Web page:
For our simulations, we generated independent outcome variables *Y* from a negative binomial distribution, with dispersion parameter 1, and with the linear predictor 1+*X* *β*. The coefficient *β* took values 1 or 2; the explanatory variable *X* was a binary variable with values 0 or 1. This implicitly assumes equidistant observations. Our first simulation held *X* constant within a patient and hence is comparable with a randomized control trial. This situation acts as a validation for the simulation in that little gain can be expected when explanatory variables are not time varying. We generated data for 10 ‘patients’, five of whom had *X*=1, and each patient had 10 observations. The situation of 10 patients is not of practical interest but is used to illustrate the nature of possible effects and a more realistic scenario is examined subsequently. To study the effect of the amount of missingness, we selected at random, without replacement, a sample of fixed size from the integers {2,3,…,9}. These observation numbers were then deleted from the simulated data, and only the sum of the relevant *Y*s retained (we ensured that the first and last observations were never deleted). The simulated data were then analysed in three ways: using all the original data and standard software to give a benchmark for comparison, using the missing data and standard software where the extra information that is provided by additional observations of explanatory variables was just ignored and using the missing data and the new methods of Section 2.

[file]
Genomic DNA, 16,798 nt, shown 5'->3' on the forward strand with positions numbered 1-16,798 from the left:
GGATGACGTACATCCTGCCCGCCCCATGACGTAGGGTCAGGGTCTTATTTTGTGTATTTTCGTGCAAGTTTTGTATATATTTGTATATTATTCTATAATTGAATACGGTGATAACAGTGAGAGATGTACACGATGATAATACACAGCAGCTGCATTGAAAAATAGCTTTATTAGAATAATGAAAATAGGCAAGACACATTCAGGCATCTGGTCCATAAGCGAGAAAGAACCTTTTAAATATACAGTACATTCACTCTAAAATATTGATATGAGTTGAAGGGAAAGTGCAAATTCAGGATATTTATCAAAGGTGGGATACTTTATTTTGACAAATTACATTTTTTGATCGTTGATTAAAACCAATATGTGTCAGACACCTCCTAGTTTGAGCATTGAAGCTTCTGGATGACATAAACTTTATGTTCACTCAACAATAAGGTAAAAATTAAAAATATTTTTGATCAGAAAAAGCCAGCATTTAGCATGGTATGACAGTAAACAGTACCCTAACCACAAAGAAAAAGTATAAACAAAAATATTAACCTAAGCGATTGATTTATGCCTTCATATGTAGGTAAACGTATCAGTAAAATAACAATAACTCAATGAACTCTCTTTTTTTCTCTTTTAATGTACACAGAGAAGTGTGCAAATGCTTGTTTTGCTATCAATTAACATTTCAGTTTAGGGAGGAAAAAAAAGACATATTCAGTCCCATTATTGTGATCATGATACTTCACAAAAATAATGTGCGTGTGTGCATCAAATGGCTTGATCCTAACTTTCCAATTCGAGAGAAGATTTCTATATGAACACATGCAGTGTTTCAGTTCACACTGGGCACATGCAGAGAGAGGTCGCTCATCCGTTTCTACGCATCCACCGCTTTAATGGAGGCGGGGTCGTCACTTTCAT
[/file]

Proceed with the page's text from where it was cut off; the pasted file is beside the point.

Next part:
For each model specification, 500 simulations were undertaken and the maximum likelihood estimates and associated 95% confidence intervals were recorded. From these, the mean-squared error, the bias and coverage of the three parameter estimates (intercept, *β* and dispersion) were estimated. Table 1, part (a), presents selected results of these simulations, tabulated by the number of missing observations and by method.